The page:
As always, host Bob Barrett selects an Academic Minute to air during The Best of Our Knowledge.
Each week this program examines some of the issues unique to college campuses, looks at the latest research, and invites commentary from experts and administrators from all levels of education.
For this week‘s edition (#1324), Bob has selected Dr. Franco Pestilli’s segment that explores how an academic rivalry delayed a scientific discovery. Franco Pestilli is an assistant professor in the department of psychological and brain sciences at Indiana University.
Franco Pestilli is an assistant professor in the Indiana University Bloomington College of Arts and Sciences’ Department of Psychological and Brain Sciences. He is also associated with the IU Network Science Institute and the Programs in Neuroscience and in Cognitive Science in the College of Arts and Sciences.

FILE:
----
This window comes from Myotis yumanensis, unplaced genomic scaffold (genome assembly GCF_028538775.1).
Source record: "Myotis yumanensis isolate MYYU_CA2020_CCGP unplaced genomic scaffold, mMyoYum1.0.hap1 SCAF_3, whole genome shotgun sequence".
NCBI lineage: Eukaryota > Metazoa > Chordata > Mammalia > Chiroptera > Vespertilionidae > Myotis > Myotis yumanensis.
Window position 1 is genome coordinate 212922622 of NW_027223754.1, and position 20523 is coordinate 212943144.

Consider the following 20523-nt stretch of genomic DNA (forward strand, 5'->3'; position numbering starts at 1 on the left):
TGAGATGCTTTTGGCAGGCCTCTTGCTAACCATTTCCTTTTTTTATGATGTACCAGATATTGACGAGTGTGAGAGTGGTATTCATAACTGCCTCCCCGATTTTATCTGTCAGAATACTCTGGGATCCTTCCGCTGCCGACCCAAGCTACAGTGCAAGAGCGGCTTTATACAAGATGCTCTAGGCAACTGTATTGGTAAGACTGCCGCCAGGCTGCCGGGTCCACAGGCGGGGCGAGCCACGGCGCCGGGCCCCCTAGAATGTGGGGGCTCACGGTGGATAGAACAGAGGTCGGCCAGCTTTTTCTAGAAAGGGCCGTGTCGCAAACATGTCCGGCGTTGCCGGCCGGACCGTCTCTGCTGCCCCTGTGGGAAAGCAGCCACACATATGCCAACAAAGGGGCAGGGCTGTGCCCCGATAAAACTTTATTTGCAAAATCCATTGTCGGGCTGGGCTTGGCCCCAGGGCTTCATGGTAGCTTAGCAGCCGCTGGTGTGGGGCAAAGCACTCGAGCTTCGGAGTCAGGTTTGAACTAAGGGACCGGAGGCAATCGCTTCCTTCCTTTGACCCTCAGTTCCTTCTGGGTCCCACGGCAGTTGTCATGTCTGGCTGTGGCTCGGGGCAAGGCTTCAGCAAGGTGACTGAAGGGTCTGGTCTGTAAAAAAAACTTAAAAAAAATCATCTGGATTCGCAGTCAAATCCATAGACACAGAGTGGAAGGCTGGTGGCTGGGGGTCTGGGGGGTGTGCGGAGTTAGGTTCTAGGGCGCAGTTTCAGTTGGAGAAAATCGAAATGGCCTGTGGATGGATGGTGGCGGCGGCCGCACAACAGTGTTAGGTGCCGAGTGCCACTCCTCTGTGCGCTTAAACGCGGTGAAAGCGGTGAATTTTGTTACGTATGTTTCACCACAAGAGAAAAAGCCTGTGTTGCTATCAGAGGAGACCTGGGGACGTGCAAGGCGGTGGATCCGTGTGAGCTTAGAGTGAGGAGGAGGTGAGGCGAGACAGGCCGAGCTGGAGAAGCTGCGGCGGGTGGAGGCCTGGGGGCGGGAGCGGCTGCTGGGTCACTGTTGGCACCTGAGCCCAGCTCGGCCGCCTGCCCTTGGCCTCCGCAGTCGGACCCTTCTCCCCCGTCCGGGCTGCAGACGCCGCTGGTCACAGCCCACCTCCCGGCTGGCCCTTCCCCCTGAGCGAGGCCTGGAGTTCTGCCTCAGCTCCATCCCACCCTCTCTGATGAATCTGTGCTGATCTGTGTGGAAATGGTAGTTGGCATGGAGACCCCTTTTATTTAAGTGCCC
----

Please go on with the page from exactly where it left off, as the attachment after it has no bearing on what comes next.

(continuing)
As a researcher, Pestilli investigates the white matter, microstructures and anatomy of the brain. He is especially interested in the computational modeling of human behavior and brain activity; the psychophysics of visual perception and reading; and the behavioral and brain mechanisms of motivation and attention.
Before coming to IU in January 2015, Pestilli served as a research associate at Stanford University, where he was part of the team that uncovered a major brain structure known as the vertical occipital fasciculus, or VOF, which had disappeared from medical literature over a century ago. At IU, he and an international team of colleagues followed up their initial study with a paper in the journal Cerebral Cortex that suggests this missing part of the brain may play an important role in how the brain perceives objects and space.
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